The Chronicle of Higher Education has a story this week by Robin Wilson entitled “Tenure, RIP: What the Vanishing Status Means for the Future of Education”. It announces a study by the U.S. Dept of Education due out in the fall covering employment in higher education. Its findings regarding tenure are dire:
Over just three decades, the proportion of college instructors who are tenured or on the tenure track plummeted: from 57 percent in 1975 to 31 percent in 2007. The new report is expected to show that that proportion fell even further in 2009. If you add graduate teaching assistants to the mix, those with some kind of tenure status represent a mere quarter of all instructors.
In fact, at many for-profit institutions and two-year colleges, tenure is “a completely foreign concept.” Generally, the decline of tenure hasn’t happened through direct edict, but rather through a slow process of personnel change. As tenured faculty members have retired, they haven’t been replaced. As schools and departments have grown, they have hired adjuncts and graduate students to handle crowded classrooms, not new tenure-track professors.
The trend compels people quoted in the article to reflect upon the value of tenure, especially its role in preserving academic freedom. Cary Nelson, president of the AAUP, recounts conditions at Principia College, a school in Illinois with a no-tenure policy. “You could cut the fear with a knife,” he says. “Faculty members are guarded, they’re not making courageous decisions about what to say, what to think, and how to challenge their students.” Another observer, Martin J. Finkelstein of Seton Hall, notes what the lack of tenure does to teachers. “One of the jobs of tenured faculty is to raise a lot of questions and make people uncomfortable. Nontenured faculty are very cautious. They want to be retained.”
Tenure gives people confidence and integrity, the argument goes. It protects them from reprisal if they believe and say the wrong thing. Take it away and you create a labor force cowed and vulnerable. And that outcome, as several commenters on the story stated, only pleases “arrogant administrators” and trustees with a “corporate model” in mind.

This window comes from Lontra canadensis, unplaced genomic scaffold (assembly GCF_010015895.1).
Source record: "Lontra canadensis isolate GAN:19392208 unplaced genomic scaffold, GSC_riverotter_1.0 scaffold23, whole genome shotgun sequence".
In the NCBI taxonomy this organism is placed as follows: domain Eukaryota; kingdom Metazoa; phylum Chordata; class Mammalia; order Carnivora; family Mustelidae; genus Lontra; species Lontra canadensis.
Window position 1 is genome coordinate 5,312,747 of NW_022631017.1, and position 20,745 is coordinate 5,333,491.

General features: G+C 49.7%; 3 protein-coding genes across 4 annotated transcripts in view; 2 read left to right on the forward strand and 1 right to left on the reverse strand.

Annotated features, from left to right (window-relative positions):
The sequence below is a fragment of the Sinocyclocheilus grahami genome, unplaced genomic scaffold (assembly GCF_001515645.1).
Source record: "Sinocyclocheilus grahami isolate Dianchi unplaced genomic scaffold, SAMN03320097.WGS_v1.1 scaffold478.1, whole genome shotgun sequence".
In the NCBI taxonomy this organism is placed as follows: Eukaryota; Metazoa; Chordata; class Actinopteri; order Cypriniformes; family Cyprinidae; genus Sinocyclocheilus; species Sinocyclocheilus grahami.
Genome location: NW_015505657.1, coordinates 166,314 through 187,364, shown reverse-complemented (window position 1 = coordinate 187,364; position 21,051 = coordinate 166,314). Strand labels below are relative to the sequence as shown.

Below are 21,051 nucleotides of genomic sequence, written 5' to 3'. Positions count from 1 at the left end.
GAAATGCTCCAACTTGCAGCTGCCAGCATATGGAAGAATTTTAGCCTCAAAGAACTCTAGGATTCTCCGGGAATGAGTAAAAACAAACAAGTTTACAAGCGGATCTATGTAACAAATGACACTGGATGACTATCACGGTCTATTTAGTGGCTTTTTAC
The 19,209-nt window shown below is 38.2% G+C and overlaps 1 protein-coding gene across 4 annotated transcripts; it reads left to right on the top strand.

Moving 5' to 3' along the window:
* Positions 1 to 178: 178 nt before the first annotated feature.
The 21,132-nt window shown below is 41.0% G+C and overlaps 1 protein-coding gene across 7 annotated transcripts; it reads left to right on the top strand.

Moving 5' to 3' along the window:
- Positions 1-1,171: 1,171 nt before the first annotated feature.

There is a problem with the whole set-up, however, and it goes to the origin of tenure some 100 years ago. Tenure started as a system to protect teachers and researchers from outside forces that didn’t like what they said. If a professor espoused an outlook that a big donor or settled trustee or newspaper editor or state politician despised, those figures couldn’t demand his or her ouster. Faculty members, it was then argued, should enjoy the freedom to inquire and instruct in any direction they wanted so long as they observed scholarly norms, and people not accredited had no right to challenge them.
But one group posing a threat to academic freedom isn’t included in this conception: the professors themselves. What if the danger to open inquiry comes not only from the outside but from the inside as well? What if in their votes on tenure and promotion other professors enforce ideological or other non-scholarly standards just as bindingly as do donors and politicians?
I believe this is sometimes the case, and in those instances tenure functions not as a guarantee of academic freedom but as an instrument of conformity. One piece of evidence for it lies in Cary Nelson’s comment about fear among non-tenured folks. I think that he is likely correct in his perceptions, but that they can be extended, for in nearly three decades of higher ed experience I’ve seen rampant timidity and conformity among the tenured and tenure-track crowds as well.
It’s an inscrutable situation, but nonetheless palpable. People are afraid to say or do the wrong thing. When delicate issues of race, politics, sexuality, and religion in particular come up, they hesitate and reflect, making a subtle sounding of the room to measure the appropriate opinion. At conferences they speak reticently about anything except their narrow expertise—unless, of course, they feel the winds of politically-correct orthodoxy behind them, at which point they make up for their trepidation with forceful expression of what everyone in the room already believes.
In these situations, they don’t fear a displeased dean or donor. They fear the bad opinion of their colleagues. Remember that in the “softer” fields of the humanities their salary, promotion, publication, awards, etc. depend upon the judgment of a few peers. Grant money doesn’t measure their worth, nor does how much their students learn. They get published because a couple of experts wrote glowing reader’s reports on the manuscript. They get tenure because a few senior professors near to their field approved of the work.
It’s a recipe for nonstop mindfulness. If you dissent from academic dogma, you risk the subtle and not-so-subtle censure of your colleagues.
The question is, would the elimination of tenure change the situation? Shifting to, say, five-year contracts with specified requirements such as research productivity and teaching effectiveness would, I believe, scale down the intimidation factor—but perhaps not by much since those requirements would be measured by professors themselves. It would, however, protect dissident professors from outside enemies.
In either case, when we discuss tenure and its protections, let’s not leave out a primary force now and then hostile to open and free inquiry and discussion, the professors themselves.